Like the cartesian or cross product, anything that results in more rows than you originally started with does absolutely breaks the whole venn diagram concept. So keep that in mind.
Except that venn diagrams explain set logic, and SQL Joins have very little to do with set logic.
Scary how many people are agreeing with this.
Actually, I’ve always been a bit shaky on joins myself. I always have to look them up any time I need to using a join that isn’t a standard filtered cross product. But seeing this visual guide has really helped me to grasp it much better. I just went back and read the Wikipedia entry for joins and it makes complete sense to me now. Before seeing this visual representation I might have just glazed over when reading the Wikipedia article.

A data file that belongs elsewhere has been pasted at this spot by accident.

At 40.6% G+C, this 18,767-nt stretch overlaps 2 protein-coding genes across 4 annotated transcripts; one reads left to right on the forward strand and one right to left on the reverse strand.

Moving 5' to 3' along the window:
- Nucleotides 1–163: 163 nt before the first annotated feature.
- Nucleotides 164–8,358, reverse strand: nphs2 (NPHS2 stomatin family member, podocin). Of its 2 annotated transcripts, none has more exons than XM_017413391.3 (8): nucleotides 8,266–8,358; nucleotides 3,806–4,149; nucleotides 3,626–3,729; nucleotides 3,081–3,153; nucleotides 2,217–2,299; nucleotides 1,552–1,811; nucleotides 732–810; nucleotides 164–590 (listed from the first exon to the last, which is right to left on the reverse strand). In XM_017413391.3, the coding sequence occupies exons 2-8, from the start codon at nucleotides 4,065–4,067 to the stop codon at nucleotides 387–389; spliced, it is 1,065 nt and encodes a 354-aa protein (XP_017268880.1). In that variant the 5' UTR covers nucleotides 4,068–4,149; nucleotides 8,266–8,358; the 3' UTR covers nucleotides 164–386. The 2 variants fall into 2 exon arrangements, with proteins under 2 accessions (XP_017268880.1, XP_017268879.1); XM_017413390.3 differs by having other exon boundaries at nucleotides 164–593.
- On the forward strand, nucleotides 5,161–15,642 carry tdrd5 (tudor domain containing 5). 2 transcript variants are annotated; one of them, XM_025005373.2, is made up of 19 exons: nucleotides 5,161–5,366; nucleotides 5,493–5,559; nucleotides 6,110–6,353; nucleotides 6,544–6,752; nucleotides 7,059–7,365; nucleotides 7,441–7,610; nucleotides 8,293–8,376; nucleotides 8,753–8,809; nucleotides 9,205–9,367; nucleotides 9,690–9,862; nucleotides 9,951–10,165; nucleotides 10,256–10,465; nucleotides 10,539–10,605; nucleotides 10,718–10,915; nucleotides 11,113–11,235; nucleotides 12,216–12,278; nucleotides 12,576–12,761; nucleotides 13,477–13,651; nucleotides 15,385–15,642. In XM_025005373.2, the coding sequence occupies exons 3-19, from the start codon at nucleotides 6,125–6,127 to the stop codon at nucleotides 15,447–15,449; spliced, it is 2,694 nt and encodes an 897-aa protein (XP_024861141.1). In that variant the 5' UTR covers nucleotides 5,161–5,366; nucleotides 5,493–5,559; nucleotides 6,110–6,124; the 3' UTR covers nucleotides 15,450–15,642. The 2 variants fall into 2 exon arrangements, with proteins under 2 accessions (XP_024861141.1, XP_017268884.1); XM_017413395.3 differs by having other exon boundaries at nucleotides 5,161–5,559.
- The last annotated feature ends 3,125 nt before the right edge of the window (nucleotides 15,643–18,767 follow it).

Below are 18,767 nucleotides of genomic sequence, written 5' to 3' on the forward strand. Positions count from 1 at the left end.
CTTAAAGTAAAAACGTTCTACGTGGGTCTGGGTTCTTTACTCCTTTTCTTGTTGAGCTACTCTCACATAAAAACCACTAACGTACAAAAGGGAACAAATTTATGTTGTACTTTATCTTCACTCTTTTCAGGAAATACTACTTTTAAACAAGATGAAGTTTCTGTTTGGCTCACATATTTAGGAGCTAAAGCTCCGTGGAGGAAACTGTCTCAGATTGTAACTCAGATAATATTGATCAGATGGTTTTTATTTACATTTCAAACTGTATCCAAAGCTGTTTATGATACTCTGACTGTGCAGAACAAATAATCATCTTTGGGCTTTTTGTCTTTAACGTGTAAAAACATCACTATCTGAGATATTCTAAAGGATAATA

So even if they aren’t exactly right having a visual representation has really helped me to understand what is going on.
A nice trick is you can write arbitrary filters in the ON clause of the join. I use this when writing truly awful joins or when I need the left join with an already filtered table.
From one Jeff to another, this is a brilliant essay on a simple topic - simple but vexing to newbies. I am a DB2 DBA, and explaining outer joins to the newbie developers I encounter constantly will be much easier with materials like this. Thanks, keep it coming.
I have never seen such a good illustration of SQL joins. Good work.